One Year after Fukushima

The disaster of Fukushima is one year ago, but the consequences are far from overcome. Immediately after the nuclear accident became known on 11 March 2011, the KIT established working groups for the Helmholtz Association, which continue to edit scientific insights for general publication even today.

In the first three months, the approximately 30 involved researchers worked in part around the clock. In cooperation with the Gesellschaft für Anlagen- und Reaktorsicherheit (GRS - Society for Plant and Reactor Safety) and experts from the USA and Japan, the scientists collected all available data, on the basis of which they then attempted to assess the respective current status and forecast the further development. "Our calculations, for example, regarding the contamination of the ground with caesium, proved to be correct without exception", explains Wolfgang Raskob, who with his team at the KIT compiled daily forecasts. 

Great Demand for Verified Information

The working groups published their results on the KIT's website under (in German). In the period between March 2011 and January 2012, these pages registered about 54,000 access hits. "The graphs regarding the calculations of the spreading were accessed even in Japan as independent information", reports Dr Joachim Knebel, Chief Science Officer at the KIT and Programme Spokesperson Nuclear Safety Research for the Helmholtz Association. At the same time more than 270 articles in online media, more than 150 articles in printed media, over 50 television broadcasts and more than 80 radio broadcasts reported on the work of the Helmholtz researchers at the KIT in the wake of Fukushima.

Current Situation in Fukushima

At the end of the past year, a delegation from the Japan Atomic Energy Agency visited the KIT to gather information regarding reactor safety research on site and enter into an agreement on increased cooperation. In the region around the nuclear power plant site Fukushima, the Japanese currently attempt to prepare the decontamination of several hundreds square kilometres of ground. "By excavating an approximately five-centimetre thick layer of top soil, the radiactive contamination is to be reduced to below the threshold value of five millisievert", explains Wolfgang Raskob. However, as yet there is no long-term solution in sight for the storage of the excavated soil. At the plant itself, protective covers consisting of steel framework and polyester sheets are currently erected to create a gas tight enclosure around the reactors. Steel sheet pile wall rammed into the ground about 23 metres deep are to prevent the leakage of radioactively contaminated water from the reactors into the ocean or the ground water. "By now, there is a fully operational cooling circuits in place again", says Raskob. Debris and scrap metal are to be removed from the plant bit by bit in order to finally dismantle it and/or encase the areas with the highest degree of radioactivity in a sarcophagus.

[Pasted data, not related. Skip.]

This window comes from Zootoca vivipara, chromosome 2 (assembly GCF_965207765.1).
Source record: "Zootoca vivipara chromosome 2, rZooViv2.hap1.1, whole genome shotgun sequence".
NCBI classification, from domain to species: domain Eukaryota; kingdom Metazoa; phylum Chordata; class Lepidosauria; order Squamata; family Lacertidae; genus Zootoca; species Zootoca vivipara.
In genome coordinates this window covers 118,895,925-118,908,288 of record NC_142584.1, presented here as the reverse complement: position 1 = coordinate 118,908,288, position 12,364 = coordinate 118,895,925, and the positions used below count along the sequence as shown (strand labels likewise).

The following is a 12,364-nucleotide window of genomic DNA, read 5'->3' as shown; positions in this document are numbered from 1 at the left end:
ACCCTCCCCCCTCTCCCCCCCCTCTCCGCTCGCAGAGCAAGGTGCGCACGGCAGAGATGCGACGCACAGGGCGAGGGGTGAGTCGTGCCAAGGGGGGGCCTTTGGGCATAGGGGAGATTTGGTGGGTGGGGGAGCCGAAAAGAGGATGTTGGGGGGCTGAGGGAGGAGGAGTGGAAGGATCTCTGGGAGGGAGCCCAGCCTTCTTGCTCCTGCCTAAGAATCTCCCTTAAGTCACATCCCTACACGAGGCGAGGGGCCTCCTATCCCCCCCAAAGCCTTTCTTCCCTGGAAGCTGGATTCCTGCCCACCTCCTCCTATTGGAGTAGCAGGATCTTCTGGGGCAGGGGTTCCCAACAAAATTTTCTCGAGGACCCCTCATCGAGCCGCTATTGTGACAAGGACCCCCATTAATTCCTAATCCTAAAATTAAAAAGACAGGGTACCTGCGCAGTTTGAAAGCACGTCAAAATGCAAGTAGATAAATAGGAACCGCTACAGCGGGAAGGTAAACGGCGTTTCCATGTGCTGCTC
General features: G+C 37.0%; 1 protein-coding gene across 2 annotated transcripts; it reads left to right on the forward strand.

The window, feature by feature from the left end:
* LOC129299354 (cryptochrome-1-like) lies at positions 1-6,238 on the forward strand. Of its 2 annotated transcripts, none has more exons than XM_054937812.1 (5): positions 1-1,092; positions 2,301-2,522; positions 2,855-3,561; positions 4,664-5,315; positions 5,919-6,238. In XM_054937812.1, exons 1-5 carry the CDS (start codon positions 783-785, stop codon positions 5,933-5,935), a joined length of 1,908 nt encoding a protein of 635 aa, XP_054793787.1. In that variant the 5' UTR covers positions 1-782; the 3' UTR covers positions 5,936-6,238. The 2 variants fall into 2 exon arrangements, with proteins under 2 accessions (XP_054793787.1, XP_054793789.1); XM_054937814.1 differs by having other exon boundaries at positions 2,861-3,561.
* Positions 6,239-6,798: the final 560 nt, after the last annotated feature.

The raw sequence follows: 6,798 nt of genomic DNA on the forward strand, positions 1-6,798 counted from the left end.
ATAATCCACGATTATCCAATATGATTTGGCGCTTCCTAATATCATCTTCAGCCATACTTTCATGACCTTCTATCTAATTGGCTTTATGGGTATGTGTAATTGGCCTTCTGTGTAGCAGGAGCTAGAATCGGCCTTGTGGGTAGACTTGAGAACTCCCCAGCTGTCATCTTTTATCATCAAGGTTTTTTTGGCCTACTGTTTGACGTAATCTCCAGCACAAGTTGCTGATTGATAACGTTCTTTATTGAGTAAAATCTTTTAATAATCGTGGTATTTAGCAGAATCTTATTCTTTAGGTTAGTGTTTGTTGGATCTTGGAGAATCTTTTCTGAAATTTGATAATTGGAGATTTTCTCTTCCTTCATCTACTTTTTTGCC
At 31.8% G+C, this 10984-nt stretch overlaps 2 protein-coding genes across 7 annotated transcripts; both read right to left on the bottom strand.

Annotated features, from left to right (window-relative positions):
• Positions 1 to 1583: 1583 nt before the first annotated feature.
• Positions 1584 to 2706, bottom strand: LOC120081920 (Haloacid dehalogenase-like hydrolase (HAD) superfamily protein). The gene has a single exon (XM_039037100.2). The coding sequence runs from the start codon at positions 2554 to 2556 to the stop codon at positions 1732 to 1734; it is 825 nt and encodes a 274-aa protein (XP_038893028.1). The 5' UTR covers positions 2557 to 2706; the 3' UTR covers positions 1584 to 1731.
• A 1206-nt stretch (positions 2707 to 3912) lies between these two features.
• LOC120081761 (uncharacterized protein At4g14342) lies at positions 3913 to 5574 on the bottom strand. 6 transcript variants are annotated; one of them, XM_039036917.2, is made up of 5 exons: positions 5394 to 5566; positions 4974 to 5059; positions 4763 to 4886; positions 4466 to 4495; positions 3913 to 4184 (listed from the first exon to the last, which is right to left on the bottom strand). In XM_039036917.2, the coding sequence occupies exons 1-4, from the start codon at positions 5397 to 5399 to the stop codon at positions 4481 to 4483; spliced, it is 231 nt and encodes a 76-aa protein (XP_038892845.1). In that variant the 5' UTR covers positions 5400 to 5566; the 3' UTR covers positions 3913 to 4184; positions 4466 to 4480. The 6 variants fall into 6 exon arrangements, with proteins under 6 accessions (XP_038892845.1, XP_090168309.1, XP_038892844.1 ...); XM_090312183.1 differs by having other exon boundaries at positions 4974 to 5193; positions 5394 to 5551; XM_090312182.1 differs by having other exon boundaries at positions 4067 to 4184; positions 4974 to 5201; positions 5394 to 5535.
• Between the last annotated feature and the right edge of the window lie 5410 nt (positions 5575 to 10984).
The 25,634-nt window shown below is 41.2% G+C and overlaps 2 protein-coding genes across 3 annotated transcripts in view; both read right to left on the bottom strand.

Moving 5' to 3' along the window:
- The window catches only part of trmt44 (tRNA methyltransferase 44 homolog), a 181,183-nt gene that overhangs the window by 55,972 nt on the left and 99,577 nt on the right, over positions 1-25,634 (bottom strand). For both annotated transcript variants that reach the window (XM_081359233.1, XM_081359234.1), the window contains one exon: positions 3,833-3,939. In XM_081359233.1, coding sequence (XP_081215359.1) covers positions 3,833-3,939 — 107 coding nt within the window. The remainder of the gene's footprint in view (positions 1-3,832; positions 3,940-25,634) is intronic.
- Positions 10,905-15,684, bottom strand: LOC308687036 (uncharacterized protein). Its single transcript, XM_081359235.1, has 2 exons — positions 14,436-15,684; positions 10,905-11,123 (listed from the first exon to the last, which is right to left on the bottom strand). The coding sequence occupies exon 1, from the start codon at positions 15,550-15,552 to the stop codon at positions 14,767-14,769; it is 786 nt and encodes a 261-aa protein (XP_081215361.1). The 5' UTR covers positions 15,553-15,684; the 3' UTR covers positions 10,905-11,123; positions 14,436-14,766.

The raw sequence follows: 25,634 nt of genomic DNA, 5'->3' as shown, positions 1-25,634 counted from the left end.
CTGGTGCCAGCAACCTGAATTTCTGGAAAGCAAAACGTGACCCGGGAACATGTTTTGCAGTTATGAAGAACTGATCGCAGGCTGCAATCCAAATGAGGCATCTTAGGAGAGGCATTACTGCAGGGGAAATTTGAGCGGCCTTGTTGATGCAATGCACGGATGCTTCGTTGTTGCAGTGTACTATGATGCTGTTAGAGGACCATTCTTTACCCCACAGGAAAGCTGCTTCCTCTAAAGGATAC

From today's point of view, nuclear technology experts from the IAEA, who met at the HZDR in March 2012, evaluate the situation as follows: In the high-technology country Japan nuclear power plants were not sufficiently fit to survive major natural catastrophes without presenting a danger to the environment and population. Modern passive safety systems are very likely to have reduced the discharge of radioactivity, yet were not featured in the plants at Fukushima. By contrast, the German nuclear power plants continue to be amongst the safest worldwide and the German know-how as regards reactor safety enjoys international high esteem.

Further Information:


To the Helmholtz Fukushima website (in German)

After the events in Japan, many people want to know more about the future consequences of the hazardous incidents.

Experts from the Helmholtz Zentrum München have compiled some answers: (in German)

To the KIT Fukushima website (in German)

Nature News [Video]: Fukushima nuclear crisis, six months later


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